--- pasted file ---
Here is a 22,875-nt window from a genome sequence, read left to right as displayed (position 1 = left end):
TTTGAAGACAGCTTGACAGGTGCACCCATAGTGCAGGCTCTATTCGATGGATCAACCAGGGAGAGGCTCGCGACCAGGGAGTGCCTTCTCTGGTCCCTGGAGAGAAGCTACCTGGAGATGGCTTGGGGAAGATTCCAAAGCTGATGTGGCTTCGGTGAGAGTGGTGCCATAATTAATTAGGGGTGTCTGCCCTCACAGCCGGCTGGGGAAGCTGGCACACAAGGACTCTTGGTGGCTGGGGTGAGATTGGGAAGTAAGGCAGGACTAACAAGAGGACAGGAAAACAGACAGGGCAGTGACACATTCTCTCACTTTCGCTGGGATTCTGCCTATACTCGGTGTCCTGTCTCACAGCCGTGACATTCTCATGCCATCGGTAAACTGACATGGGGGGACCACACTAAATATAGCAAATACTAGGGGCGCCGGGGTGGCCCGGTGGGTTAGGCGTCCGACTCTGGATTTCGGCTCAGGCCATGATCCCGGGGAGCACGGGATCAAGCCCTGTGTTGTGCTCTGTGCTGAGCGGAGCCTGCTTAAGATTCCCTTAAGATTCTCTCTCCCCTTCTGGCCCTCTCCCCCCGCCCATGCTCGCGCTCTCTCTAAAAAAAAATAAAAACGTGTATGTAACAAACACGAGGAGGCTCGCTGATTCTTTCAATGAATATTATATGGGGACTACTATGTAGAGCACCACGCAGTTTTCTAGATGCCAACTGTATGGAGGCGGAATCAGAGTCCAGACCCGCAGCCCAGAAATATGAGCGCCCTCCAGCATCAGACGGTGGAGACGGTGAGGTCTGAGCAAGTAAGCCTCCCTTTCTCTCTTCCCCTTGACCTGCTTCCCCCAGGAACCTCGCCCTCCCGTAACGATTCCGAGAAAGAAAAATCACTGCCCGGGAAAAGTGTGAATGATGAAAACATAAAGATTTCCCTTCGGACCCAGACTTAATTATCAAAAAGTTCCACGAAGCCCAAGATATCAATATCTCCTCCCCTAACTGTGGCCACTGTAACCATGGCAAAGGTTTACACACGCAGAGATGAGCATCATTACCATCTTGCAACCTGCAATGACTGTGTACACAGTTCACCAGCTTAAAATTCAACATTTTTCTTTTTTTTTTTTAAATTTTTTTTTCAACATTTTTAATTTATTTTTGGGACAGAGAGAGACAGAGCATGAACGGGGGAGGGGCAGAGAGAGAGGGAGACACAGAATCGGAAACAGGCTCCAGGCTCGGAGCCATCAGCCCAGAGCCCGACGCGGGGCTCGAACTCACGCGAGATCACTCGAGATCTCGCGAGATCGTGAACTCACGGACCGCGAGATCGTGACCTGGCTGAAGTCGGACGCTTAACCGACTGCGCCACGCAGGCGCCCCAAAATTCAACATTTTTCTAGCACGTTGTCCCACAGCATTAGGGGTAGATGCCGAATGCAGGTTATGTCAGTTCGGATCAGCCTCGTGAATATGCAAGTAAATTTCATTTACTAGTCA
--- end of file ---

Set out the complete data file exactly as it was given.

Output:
Here is a 22,875-nt window from a genome sequence, read left to right as displayed (position 1 = left end):
TTTGAAGACAGCTTGACAGGTGCACCCATAGTGCAGGCTCTATTCGATGGATCAACCAGGGAGAGGCTCGCGACCAGGGAGTGCCTTCTCTGGTCCCTGGAGAGAAGCTACCTGGAGATGGCTTGGGGAAGATTCCAAAGCTGATGTGGCTTCGGTGAGAGTGGTGCCATAATTAATTAGGGGTGTCTGCCCTCACAGCCGGCTGGGGAAGCTGGCACACAAGGACTCTTGGTGGCTGGGGTGAGATTGGGAAGTAAGGCAGGACTAACAAGAGGACAGGAAAACAGACAGGGCAGTGACACATTCTCTCACTTTCGCTGGGATTCTGCCTATACTCGGTGTCCTGTCTCACAGCCGTGACATTCTCATGCCATCGGTAAACTGACATGGGGGGACCACACTAAATATAGCAAATACTAGGGGCGCCGGGGTGGCCCGGTGGGTTAGGCGTCCGACTCTGGATTTCGGCTCAGGCCATGATCCCGGGGAGCACGGGATCAAGCCCTGTGTTGTGCTCTGTGCTGAGCGGAGCCTGCTTAAGATTCCCTTAAGATTCTCTCTCCCCTTCTGGCCCTCTCCCCCCGCCCATGCTCGCGCTCTCTCTAAAAAAAAATAAAAACGTGTATGTAACAAACACGAGGAGGCTCGCTGATTCTTTCAATGAATATTATATGGGGACTACTATGTAGAGCACCACGCAGTTTTCTAGATGCCAACTGTATGGAGGCGGAATCAGAGTCCAGACCCGCAGCCCAGAAATATGAGCGCCCTCCAGCATCAGACGGTGGAGACGGTGAGGTCTGAGCAAGTAAGCCTCCCTTTCTCTCTTCCCCTTGACCTGCTTCCCCCAGGAACCTCGCCCTCCCGTAACGATTCCGAGAAAGAAAAATCACTGCCCGGGAAAAGTGTGAATGATGAAAACATAAAGATTTCCCTTCGGACCCAGACTTAATTATCAAAAAGTTCCACGAAGCCCAAGATATCAATATCTCCTCCCCTAACTGTGGCCACTGTAACCATGGCAAAGGTTTACACACGCAGAGATGAGCATCATTACCATCTTGCAACCTGCAATGACTGTGTACACAGTTCACCAGCTTAAAATTCAACATTTTTCTTTTTTTTTTTTAAATTTTTTTTTCAACATTTTTAATTTATTTTTGGGACAGAGAGAGACAGAGCATGAACGGGGGAGGGGCAGAGAGAGAGGGAGACACAGAATCGGAAACAGGCTCCAGGCTCGGAGCCATCAGCCCAGAGCCCGACGCGGGGCTCGAACTCACGCGAGATCACTCGAGATCTCGCGAGATCGTGAACTCACGGACCGCGAGATCGTGACCTGGCTGAAGTCGGACGCTTAACCGACTGCGCCACGCAGGCGCCCCAAAATTCAACATTTTTCTAGCACGTTGTCCCACAGCATTAGGGGTAGATGCCGAATGCAGGTTATGTCAGTTCGGATCAGCCTCGTGAATATGCAAGTAAATTTCATTTACTAGTCA